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Gibbs Fires Himself

Gibbs Fires Himself

According to reports on ESPN.com and elsewhere, Joe Gibbs will hand the play calling duties over to new offensive coordinator Al Saunders next season. This is not a particularly shocking development. Everybody knew that Daniel Snyder was not going to cut Saunders checks worth $2 million a year to be one of those quality control assistants. Calling the plays is a duty suitable for Saunders’ pay grade.

The real news here, of course, is not that Saunders is getting the keys to the car, but that Joe Gibbs is handing them over to him voluntarily. He decided on his own that running the offense and calling the plays was something that would be best done by someone else. He got on the plane, went to Kansas City and, in getting the deal with Saunders done, he fired himself as offensive coordinator.

It’s extremely rare for a head coach to relinquish control like that. Most of them have to have the headset that transmits into the quarterback’s earpiece pried from their cold, dead fingers.

Most other coaches, of course, don’t already have busts in the Hall of Fame. While Gibbs doesn’t have the massive ego that many in his profession possess, don’t think that things like his legacy and reputation aren’t important to him. And it seems as though it was apparent to him that his legacy was not going to be enhanced by him continuing to run the offense.

The question is, can Saunders do it any better?

If you believe that resumes are important, you’d have to think that he can. Saunders learned offense under Don Coryell, the Chargers coach that Gibbs was serving under when he became the Redskins’ coach in 1981. Both took that offense and put their personal stamps on it. Gibbs’ shaping of the schemes, however, took an 11-year hiatus while Saunders’ offense has continually evolved. In the four years that he’s been the Chiefs offensive coordinator the team has scored more points than any other team in the NFL, an accomplishment that has come without the benefit of a dominating defense that consistently gave KC tons of turnovers and great field position.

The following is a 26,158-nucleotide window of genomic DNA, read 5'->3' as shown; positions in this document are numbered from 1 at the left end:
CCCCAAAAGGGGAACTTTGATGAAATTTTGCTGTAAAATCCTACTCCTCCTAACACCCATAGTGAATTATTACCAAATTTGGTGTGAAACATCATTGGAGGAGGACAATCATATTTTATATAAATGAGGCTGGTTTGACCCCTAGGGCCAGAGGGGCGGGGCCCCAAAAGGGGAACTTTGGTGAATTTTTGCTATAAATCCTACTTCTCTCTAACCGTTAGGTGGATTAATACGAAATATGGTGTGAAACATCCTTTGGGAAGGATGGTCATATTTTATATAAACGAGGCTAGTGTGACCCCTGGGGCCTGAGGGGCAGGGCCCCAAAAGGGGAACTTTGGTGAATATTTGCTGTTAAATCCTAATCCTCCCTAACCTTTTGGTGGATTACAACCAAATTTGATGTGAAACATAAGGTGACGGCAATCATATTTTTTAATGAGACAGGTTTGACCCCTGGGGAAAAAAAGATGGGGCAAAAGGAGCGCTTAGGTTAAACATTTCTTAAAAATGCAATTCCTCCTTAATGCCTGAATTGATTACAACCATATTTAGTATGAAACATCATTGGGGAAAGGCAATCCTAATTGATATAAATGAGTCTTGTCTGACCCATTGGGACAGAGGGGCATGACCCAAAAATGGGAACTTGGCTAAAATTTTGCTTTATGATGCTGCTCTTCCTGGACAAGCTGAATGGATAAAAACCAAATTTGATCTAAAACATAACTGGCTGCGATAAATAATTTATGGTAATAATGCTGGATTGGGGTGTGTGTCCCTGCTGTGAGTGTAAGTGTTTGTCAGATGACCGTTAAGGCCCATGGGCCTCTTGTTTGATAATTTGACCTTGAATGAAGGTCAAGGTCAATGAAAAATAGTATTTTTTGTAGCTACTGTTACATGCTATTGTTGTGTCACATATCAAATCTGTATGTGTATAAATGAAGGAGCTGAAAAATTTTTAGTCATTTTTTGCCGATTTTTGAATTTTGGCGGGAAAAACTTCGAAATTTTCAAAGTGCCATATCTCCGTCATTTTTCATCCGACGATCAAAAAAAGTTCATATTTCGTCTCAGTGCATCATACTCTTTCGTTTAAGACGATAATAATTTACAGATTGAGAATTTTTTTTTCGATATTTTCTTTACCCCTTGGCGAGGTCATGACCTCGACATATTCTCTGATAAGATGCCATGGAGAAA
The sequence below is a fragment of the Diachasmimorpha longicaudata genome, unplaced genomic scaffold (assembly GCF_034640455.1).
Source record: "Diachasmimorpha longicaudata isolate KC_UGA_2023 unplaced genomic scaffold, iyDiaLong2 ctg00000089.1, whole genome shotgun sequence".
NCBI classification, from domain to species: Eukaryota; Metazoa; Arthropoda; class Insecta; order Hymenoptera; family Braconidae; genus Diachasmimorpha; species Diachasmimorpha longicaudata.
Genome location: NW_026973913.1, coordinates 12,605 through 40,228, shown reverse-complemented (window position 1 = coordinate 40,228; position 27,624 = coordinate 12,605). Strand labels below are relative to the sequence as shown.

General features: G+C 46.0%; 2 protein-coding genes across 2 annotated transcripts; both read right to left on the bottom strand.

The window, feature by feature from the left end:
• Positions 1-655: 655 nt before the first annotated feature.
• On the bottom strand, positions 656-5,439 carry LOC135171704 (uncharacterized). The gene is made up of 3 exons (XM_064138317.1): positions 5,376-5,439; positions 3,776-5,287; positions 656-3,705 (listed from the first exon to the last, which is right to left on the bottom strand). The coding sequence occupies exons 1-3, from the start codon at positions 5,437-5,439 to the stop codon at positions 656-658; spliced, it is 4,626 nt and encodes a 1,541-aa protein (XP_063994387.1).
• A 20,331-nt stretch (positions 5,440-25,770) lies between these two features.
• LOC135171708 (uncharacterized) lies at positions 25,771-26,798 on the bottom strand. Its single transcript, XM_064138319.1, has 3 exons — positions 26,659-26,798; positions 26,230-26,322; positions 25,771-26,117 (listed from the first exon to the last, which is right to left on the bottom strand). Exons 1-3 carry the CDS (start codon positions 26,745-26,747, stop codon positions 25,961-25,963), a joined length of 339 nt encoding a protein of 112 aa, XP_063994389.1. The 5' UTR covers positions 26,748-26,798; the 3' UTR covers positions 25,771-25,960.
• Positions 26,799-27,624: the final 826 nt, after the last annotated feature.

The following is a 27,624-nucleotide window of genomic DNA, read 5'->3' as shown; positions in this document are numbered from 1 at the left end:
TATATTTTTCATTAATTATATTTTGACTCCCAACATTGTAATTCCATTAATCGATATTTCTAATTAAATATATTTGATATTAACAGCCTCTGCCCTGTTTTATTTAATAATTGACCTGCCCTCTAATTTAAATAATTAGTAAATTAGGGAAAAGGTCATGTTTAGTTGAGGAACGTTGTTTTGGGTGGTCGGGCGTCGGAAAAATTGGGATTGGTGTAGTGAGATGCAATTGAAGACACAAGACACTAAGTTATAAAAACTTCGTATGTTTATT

Still, Gibbs himself sounded a cautionary note that should give pause to those ready to order a bigger trophy case for the lobby at Redskins Park, one that can accommodate the fourth Lombardi that is sure to be there one year and a couple of weeks from today. Talking after the Redskins’ Week 16 win over the Giants, a game in which Gibbs’ play calling was good enough to muster up 35 points, he said, “We don't win with X's and O's.”

It is the players, according to Gibbs, that make the difference. For example, if Mark Brunell is indeed over the hill and Jason Campbell is not yet ready to climb the hill, it won’t matter who is talking into the QB’s helmet, the offense will still sputter when the team needs it to hum.

It will be interesting to see exactly what Gibbs’ role with the team evolves in to. Will he stay in The Submarine at Redskins Park until the wee hours virtually every night? I mean, wouldn’t it be kind of awkward for him to be sitting there, looking over the shoulder of Saunders, the guy he hired to replace him? (I’d like to see somebody diagram that organizational chart.) Will he be able to truly let go?  He’ll be on the sidelines at games, but doing what? Will he be strolling alongside the field, chatting with sideline reporters like Bobby Bowden?

OK, that last one is going too far, but you see the point. In his role as CEO, Joe Gibbs, the master of details, will be leaving the details to others. How well he evolves into that role will go a long way towards determining the success of the Redskins for the next several years.
Rich Tandler is the author of The Redskins From A to Z, Volume 1: The Games. This unique book chronicles every game the Redskins played from 1937 through 2001. It is available at www.RedskinsGames.com





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Matt Ryan throws some serious shade at Kyle Shanahan for the Super Bowl loss

Matt Ryan throws some serious shade at Kyle Shanahan for the Super Bowl loss

Matt Ryan spoke to CBS Sports' Pete Prisco about the loss to the Patriots in the Super Bowl and how the Falcons will rebound in 2017. 

In the process, he took a shot at former offensive coordinator Kyle Shanahan's play-calling and put some of the blame on his style of coaching for the disastrous fourth quarter.

"Kyle's play calls -- he would take time to get stuff in," Ryan said. "As I was getting it, you're looking at the clock and you're talking 16 seconds before it cuts out. You don't have a lot of time to say, 'There's 16 seconds, no, no, no, we're not going to do that. Hey, guys, we're going to line up and run this.' You're talking about breaking the huddle at seven seconds if you do something along the lines.